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Published March 2016 | metadata_only
Journal Article

Sensory integration by descending interneurons in the flying fruit fly


A flying fly relies on many senses, including vision, olfaction, and mechanosensation, to navigate through the world and locate an attractive food source. How are these sensory signals integrated in the central brain and relayed to the motor system to guide behavior? Integration of multiple sensory signals can be performed by descending interneurons, which relay this information to motor systems via circuits in the thoracic ganglion. We have identified a group of three descending interneurons in the fruit fly that integrate information from discrete sets of visual interneurons. Each exhibits a distinct preference for optic flow corresponding to self-motion. We measured the tuning properties of the presynaptic visual interneurons, and found that a simple linear model based on these inputs can explain much of the response of the descending interneurons. Projection patterns of the three descending interneurons in the thoracic ganglion suggest that they deliver self-motion information to circuits that control movement of the head, wings, and abdomen. We monitored the output of these motor systems during tethered flight and found evidence that suggests that these three neurons are involved in distinct motor programs. This circuit may play a crucial role in sensory-motor tranformations used to guide stable flight, and provides insight into strategies employed by other flying insects.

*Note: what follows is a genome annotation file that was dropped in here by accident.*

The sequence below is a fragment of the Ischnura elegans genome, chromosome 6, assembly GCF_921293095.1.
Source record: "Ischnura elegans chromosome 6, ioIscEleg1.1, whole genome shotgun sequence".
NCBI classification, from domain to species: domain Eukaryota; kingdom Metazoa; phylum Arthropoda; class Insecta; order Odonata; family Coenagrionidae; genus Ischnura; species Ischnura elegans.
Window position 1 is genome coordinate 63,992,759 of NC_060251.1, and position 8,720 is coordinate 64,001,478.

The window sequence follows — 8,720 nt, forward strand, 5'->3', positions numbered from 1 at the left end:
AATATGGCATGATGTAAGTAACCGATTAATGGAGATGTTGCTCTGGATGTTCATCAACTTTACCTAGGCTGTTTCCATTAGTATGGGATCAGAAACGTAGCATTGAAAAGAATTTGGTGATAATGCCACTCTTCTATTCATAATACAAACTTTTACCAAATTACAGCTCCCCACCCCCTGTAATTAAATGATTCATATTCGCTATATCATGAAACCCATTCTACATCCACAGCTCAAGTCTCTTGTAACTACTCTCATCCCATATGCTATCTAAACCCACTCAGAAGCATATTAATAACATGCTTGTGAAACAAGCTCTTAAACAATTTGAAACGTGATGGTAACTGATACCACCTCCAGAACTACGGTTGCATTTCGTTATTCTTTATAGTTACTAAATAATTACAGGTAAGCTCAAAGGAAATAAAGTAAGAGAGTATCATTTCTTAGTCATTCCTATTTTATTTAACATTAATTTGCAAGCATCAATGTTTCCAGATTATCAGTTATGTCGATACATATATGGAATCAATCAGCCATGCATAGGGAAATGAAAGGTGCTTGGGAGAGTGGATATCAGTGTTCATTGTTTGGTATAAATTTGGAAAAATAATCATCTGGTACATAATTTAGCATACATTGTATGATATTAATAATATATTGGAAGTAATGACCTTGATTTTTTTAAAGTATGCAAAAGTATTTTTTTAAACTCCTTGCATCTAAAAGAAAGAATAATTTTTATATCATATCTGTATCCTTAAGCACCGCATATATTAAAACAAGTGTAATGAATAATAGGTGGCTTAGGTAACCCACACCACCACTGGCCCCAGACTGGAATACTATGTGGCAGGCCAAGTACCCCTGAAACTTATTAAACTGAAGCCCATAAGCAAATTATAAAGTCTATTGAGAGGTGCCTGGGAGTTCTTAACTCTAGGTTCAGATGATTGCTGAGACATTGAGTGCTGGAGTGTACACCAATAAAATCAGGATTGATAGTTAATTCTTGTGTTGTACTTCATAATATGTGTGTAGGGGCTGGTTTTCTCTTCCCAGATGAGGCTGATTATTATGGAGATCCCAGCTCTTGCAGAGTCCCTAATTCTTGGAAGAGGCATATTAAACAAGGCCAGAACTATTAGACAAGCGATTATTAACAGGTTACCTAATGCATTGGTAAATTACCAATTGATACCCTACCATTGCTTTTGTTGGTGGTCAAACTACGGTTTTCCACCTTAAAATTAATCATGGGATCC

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© 2016 Oxford University Press.

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August 20, 2023
August 20, 2023